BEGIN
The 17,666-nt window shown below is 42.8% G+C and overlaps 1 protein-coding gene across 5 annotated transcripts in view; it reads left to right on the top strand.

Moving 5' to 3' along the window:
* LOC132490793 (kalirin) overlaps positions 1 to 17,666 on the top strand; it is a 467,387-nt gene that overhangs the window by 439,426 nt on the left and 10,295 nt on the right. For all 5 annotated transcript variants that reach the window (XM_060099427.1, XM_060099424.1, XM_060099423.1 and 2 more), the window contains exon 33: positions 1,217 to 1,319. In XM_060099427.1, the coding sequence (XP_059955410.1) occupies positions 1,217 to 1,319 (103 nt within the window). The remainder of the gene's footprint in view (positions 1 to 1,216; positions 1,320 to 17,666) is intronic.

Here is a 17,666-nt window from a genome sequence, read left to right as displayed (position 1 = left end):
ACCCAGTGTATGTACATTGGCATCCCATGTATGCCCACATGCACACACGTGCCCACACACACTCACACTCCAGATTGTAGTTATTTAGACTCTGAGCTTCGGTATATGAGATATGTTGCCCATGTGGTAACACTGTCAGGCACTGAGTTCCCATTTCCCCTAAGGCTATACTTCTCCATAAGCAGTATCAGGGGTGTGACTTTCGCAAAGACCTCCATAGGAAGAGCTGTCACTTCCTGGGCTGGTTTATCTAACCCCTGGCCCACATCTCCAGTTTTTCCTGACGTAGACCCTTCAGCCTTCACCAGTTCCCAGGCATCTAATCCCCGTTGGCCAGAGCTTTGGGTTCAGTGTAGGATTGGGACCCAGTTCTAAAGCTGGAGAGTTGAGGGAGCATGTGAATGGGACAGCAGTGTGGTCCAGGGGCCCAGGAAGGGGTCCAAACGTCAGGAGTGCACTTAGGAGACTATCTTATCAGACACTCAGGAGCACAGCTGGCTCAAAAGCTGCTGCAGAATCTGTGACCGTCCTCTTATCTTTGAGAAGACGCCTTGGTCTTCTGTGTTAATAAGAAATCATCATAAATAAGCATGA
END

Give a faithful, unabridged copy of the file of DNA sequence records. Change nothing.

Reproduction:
The 17,666-nt window shown below is 42.8% G+C and overlaps 1 protein-coding gene across 5 annotated transcripts in view; it reads left to right on the top strand.

Moving 5' to 3' along the window:
* LOC132490793 (kalirin) overlaps positions 1 to 17,666 on the top strand; it is a 467,387-nt gene that overhangs the window by 439,426 nt on the left and 10,295 nt on the right. For all 5 annotated transcript variants that reach the window (XM_060099427.1, XM_060099424.1, XM_060099423.1 and 2 more), the window contains exon 33: positions 1,217 to 1,319. In XM_060099427.1, the coding sequence (XP_059955410.1) occupies positions 1,217 to 1,319 (103 nt within the window). The remainder of the gene's footprint in view (positions 1 to 1,216; positions 1,320 to 17,666) is intronic.

Here is a 17,666-nt window from a genome sequence, read left to right as displayed (position 1 = left end):
ACCCAGTGTATGTACATTGGCATCCCATGTATGCCCACATGCACACACGTGCCCACACACACTCACACTCCAGATTGTAGTTATTTAGACTCTGAGCTTCGGTATATGAGATATGTTGCCCATGTGGTAACACTGTCAGGCACTGAGTTCCCATTTCCCCTAAGGCTATACTTCTCCATAAGCAGTATCAGGGGTGTGACTTTCGCAAAGACCTCCATAGGAAGAGCTGTCACTTCCTGGGCTGGTTTATCTAACCCCTGGCCCACATCTCCAGTTTTTCCTGACGTAGACCCTTCAGCCTTCACCAGTTCCCAGGCATCTAATCCCCGTTGGCCAGAGCTTTGGGTTCAGTGTAGGATTGGGACCCAGTTCTAAAGCTGGAGAGTTGAGGGAGCATGTGAATGGGACAGCAGTGTGGTCCAGGGGCCCAGGAAGGGGTCCAAACGTCAGGAGTGCACTTAGGAGACTATCTTATCAGACACTCAGGAGCACAGCTGGCTCAAAAGCTGCTGCAGAATCTGTGACCGTCCTCTTATCTTTGAGAAGACGCCTTGGTCTTCTGTGTTAATAAGAAATCATCATAAATAAGCATGA